The Patient-Centered Outcomes Research Institute (PCORI) is authorized by Congress to conduct research to provide information about the best available evidence to help patients and their health care providers make more informed decisions. PCORI’s research is intended to give patients a better understanding of the prevention, treatment and care options available, and the science that supports those options.
PCORI is funded through the Patient-Centered Outcomes Research Trust Fund (PCORTF), which was authorized by Congress as part of the Patient Protection and Affordable Care Act of 2010 and receives income from two funding streams: the general fund of the Treasury and a small fee assessed on health insurers and employers who sponsor self-insured health plans. The PPACA imposes a fee on health insurers and employer who sponsor self-insured health plans, for each policy or plan year ending on or after Oct. 1, 2012, and before Oct. 1, 2019, with the first fee payment due July 31, 2013. The PCORI fee will be due no later than July 31 following the last day of the plan year. PCORI is expected to receive an estimated $3.5 billion from the PCORTF to fund patient-centered outcomes research through September 30, 2019, the date through which the Act authorizes it to remain in operation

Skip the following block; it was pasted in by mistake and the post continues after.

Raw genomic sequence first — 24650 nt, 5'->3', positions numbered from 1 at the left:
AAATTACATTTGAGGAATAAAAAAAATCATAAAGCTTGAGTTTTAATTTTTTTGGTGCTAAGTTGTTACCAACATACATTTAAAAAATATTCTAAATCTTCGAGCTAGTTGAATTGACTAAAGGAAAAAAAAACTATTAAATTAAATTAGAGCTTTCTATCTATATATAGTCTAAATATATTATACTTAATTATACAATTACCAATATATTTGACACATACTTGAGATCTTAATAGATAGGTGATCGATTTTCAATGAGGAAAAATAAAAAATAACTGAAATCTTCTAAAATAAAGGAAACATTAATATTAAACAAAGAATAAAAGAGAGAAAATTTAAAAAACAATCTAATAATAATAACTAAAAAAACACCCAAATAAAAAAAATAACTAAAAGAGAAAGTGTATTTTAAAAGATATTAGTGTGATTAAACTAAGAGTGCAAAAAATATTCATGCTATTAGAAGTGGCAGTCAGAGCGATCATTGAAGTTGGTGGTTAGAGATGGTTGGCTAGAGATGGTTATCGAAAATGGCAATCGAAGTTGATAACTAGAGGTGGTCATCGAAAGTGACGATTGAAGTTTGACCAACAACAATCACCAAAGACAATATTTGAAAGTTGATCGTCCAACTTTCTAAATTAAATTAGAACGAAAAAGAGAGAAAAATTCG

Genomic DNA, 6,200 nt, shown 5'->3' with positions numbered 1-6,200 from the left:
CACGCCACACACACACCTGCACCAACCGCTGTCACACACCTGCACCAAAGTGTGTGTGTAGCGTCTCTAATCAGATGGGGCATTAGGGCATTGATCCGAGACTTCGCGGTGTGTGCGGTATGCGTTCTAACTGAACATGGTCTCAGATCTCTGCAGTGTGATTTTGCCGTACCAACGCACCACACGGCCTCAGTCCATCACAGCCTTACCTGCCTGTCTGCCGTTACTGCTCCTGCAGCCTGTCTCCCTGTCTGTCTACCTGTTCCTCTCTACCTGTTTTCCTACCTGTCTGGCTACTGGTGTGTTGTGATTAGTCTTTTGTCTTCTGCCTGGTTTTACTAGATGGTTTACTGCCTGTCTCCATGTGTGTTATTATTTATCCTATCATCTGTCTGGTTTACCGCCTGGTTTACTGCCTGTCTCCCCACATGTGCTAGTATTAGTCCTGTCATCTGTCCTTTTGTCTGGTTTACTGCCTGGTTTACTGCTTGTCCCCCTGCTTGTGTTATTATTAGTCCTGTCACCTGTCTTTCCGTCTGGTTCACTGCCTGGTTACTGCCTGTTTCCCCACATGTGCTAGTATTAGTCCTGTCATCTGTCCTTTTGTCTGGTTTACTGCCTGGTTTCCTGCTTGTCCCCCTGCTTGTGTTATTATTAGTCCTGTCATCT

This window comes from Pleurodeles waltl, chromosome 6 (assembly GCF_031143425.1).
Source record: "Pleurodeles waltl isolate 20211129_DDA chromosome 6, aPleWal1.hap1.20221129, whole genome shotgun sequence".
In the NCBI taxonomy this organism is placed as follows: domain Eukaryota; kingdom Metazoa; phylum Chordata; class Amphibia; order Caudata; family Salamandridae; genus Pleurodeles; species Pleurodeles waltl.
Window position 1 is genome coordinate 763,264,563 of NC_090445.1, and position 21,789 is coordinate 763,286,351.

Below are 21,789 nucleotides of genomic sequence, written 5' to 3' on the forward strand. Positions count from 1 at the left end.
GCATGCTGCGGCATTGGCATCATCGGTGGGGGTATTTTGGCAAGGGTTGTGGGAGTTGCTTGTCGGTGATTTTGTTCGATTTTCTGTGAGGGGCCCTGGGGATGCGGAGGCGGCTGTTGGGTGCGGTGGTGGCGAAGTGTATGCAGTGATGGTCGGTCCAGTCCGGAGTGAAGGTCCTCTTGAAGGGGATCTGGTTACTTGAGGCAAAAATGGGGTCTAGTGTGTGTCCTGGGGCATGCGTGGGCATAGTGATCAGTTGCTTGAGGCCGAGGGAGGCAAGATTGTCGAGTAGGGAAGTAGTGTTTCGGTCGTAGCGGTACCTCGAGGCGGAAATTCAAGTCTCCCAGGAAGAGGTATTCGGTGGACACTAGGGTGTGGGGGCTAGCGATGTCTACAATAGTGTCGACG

For FYs 2014-2019, the PCORTF will receive $150 million from the general fund in appropriation plus an annual $2 fee per individual assessed on Medicare and private health insurance and self-insured plans and an adjustment for increase in healthcare spending. The combined estimated total averages $650 million per year.
The PCORI fee applies to all plans, grandfathered or not, small or big. In fully funded plans the issuer pays it for the plan; in self-funded plans the plan will pay it directly. Issuers will usually bill it back to the plan. And it is a tax on all “members”, not participants. This will include not only employees but beneficiaries as well – i.e. anyone (including children) covered on the plan. So although it still is relatively small amount, it is more than it appears. One of the biggest costs comes in trying to figure out how the rules actually apply.
The fee is reported by the employer on IRS form 720.